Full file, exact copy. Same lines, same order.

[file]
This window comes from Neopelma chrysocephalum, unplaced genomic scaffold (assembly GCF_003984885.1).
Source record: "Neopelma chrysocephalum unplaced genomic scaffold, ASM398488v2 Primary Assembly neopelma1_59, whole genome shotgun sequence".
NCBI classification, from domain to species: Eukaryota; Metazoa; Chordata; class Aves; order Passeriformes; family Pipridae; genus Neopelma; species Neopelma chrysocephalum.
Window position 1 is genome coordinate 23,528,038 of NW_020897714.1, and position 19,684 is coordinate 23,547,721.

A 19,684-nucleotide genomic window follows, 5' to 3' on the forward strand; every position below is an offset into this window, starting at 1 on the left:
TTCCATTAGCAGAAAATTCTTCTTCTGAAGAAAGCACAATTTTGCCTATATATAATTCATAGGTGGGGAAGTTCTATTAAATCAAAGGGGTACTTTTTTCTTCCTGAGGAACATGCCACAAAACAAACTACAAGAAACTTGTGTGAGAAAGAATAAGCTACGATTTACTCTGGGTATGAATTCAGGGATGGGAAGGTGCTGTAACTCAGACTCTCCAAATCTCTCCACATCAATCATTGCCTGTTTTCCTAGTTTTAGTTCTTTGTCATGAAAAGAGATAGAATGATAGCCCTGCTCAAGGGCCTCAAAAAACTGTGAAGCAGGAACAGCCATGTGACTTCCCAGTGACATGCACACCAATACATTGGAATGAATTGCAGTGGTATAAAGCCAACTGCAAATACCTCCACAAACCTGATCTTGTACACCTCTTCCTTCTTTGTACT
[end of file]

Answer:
This window comes from Neopelma chrysocephalum, unplaced genomic scaffold (assembly GCF_003984885.1).
Source record: "Neopelma chrysocephalum unplaced genomic scaffold, ASM398488v2 Primary Assembly neopelma1_59, whole genome shotgun sequence".
NCBI classification, from domain to species: Eukaryota; Metazoa; Chordata; class Aves; order Passeriformes; family Pipridae; genus Neopelma; species Neopelma chrysocephalum.
Window position 1 is genome coordinate 23,528,038 of NW_020897714.1, and position 19,684 is coordinate 23,547,721.

A 19,684-nucleotide genomic window follows, 5' to 3' on the forward strand; every position below is an offset into this window, starting at 1 on the left:
TTCCATTAGCAGAAAATTCTTCTTCTGAAGAAAGCACAATTTTGCCTATATATAATTCATAGGTGGGGAAGTTCTATTAAATCAAAGGGGTACTTTTTTCTTCCTGAGGAACATGCCACAAAACAAACTACAAGAAACTTGTGTGAGAAAGAATAAGCTACGATTTACTCTGGGTATGAATTCAGGGATGGGAAGGTGCTGTAACTCAGACTCTCCAAATCTCTCCACATCAATCATTGCCTGTTTTCCTAGTTTTAGTTCTTTGTCATGAAAAGAGATAGAATGATAGCCCTGCTCAAGGGCCTCAAAAAACTGTGAAGCAGGAACAGCCATGTGACTTCCCAGTGACATGCACACCAATACATTGGAATGAATTGCAGTGGTATAAAGCCAACTGCAAATACCTCCACAAACCTGATCTTGTACACCTCTTCCTTCTTTGTACT